By Matthew Brett
Technology is evolving rapidly and McGill University’s Faculty of Medicine is leading change in some quarters. This is certainly the case with Dr. Geoffroy Noël, who has deployed augmented reality technology in the anatomy lab with the goal of improving the quality of training for surgeons, dentists and other health professionals. The early results are promising.
Dr. Noël is an Associate Professor in the Department of Anatomy and Cell Biology at McGill and Associate Member of the Institute of Health Sciences Education.
Bringing augmented reality (AR) into the anatomy lab has required dedication and persistence on Dr. Noël’s part.
A major step for Dr. Noël was collaborating with the province of Quebec; patients can now sign a waiver to release their pre-mortem scans for science and education, which are then converted into accurate 3D pre-mortem renderings.
These 3D renderings are uploaded to an AR headset and overlaid onto a cadaver, allowing pre-mortem information to complement the physical study of the human body.
“We are the first to have an agreement with government to use images like this,” said Dr. Noël. “Most body donors have images when they arrive. We are just realizing the potential of their pre-mortem scans as those scans allow you to relate to the medical history of the donor.”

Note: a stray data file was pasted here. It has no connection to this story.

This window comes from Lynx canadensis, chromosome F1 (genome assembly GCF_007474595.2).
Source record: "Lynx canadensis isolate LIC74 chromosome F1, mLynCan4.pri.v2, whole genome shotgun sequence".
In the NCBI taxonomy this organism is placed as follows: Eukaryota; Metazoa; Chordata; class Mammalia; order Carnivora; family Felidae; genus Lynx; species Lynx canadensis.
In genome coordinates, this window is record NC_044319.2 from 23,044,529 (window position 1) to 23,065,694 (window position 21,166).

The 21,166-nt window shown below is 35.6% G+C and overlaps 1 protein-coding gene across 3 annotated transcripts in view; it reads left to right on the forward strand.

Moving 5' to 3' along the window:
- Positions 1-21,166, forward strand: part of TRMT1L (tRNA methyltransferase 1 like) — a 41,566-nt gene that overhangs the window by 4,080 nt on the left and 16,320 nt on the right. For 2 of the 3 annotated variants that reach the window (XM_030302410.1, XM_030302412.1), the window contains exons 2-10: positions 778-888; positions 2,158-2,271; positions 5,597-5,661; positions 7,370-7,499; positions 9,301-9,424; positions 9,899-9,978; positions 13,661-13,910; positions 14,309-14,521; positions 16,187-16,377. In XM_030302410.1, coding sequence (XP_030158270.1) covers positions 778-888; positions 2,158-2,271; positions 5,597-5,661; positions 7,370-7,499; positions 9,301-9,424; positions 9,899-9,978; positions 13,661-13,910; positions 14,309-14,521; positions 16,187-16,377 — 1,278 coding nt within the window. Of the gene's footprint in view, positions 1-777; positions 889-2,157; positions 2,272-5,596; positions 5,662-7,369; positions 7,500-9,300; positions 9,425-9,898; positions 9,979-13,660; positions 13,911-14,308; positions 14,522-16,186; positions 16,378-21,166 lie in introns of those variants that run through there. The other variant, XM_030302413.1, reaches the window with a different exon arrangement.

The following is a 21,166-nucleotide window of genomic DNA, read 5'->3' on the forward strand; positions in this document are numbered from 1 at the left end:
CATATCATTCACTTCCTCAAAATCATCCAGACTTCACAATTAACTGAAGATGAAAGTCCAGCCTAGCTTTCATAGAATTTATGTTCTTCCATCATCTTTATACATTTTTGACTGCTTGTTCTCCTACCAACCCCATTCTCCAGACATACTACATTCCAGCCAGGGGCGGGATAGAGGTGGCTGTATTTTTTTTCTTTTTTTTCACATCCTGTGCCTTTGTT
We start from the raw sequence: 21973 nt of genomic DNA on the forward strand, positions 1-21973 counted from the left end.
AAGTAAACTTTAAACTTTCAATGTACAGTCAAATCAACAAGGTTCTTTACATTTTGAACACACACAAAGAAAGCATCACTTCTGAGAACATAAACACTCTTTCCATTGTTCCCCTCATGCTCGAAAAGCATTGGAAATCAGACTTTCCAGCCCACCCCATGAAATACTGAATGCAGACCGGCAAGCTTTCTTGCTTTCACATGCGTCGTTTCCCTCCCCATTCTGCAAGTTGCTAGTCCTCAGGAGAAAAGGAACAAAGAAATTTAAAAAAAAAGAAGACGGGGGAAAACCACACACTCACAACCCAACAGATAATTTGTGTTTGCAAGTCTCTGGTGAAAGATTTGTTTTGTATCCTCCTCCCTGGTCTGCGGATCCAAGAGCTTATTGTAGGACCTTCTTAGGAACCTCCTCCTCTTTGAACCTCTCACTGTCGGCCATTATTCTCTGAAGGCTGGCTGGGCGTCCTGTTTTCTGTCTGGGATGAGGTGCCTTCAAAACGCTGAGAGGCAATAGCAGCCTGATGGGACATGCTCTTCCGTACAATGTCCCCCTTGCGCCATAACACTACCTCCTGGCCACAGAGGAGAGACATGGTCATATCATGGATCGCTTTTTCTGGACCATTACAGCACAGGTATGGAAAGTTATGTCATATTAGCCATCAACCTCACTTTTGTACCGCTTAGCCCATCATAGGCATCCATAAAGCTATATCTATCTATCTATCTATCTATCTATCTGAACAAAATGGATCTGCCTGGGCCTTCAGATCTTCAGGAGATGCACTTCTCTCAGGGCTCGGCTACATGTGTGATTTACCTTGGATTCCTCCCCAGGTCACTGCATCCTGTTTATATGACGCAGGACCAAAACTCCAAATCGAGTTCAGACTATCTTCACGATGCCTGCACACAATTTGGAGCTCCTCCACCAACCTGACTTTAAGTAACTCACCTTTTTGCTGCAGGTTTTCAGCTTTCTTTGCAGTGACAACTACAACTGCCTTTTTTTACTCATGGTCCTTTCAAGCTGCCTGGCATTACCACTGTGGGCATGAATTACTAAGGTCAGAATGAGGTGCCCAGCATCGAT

One need only view students using the technology to see its impacts. Students are engaged with the technology, zooming in on a pre-mortem scan of a cancerous tumour, for example, while seeing and feeling where it is located on the body.
This allows students to gain a more accurate understanding of human anatomy and specific patient conditions. Prior to this technology, students would look at 2D pre-mortem scans on electronic devices like tablets.
The project stems from a partnership with U.S.-based company, Novarad, and their OpenSight technology, an AR headset and system designed for surgical application.
During a pilot project with the AR technology with 35 fourth-year students in the Anatomy and Surgery course, half of the students used the AR technology while a second control group used standard 2D renderings. Dr. Noël and his colleagues’ preliminary findings suggest that dissection quality and student engagement both improve when using the technology.
Dr. Noël’s commitment to exploring the use of technology to improve the quality of education is being recognized. He was named to the Faculty Honour List for Educational Excellence (2018-19) and is a recipient of the 2020 Certificate of Merit, granted by the Canadian Association for Medical Education in recognition of his commitment to health sciences education.
Going forward, Dr. Noël intends to work with the Faculty of Dentistry to study whether the technology can assist second-year students in applying a local anesthetic injection during their training.
The use of AR in the anatomy lab is not without its critics, with opinion falling on both extremes of the spectrum: some argue that AR should replace the use of cadavers altogether, while others find the technology a distraction from conventional teaching methods.
“The main point is there are pros and cons either way, but I think it’s good to try and understand how both AR and traditional approaches can coexist,” said Dr. Noël. “I think we have to find the right balance and the technology exists, so we should explore it.”
February 14 2020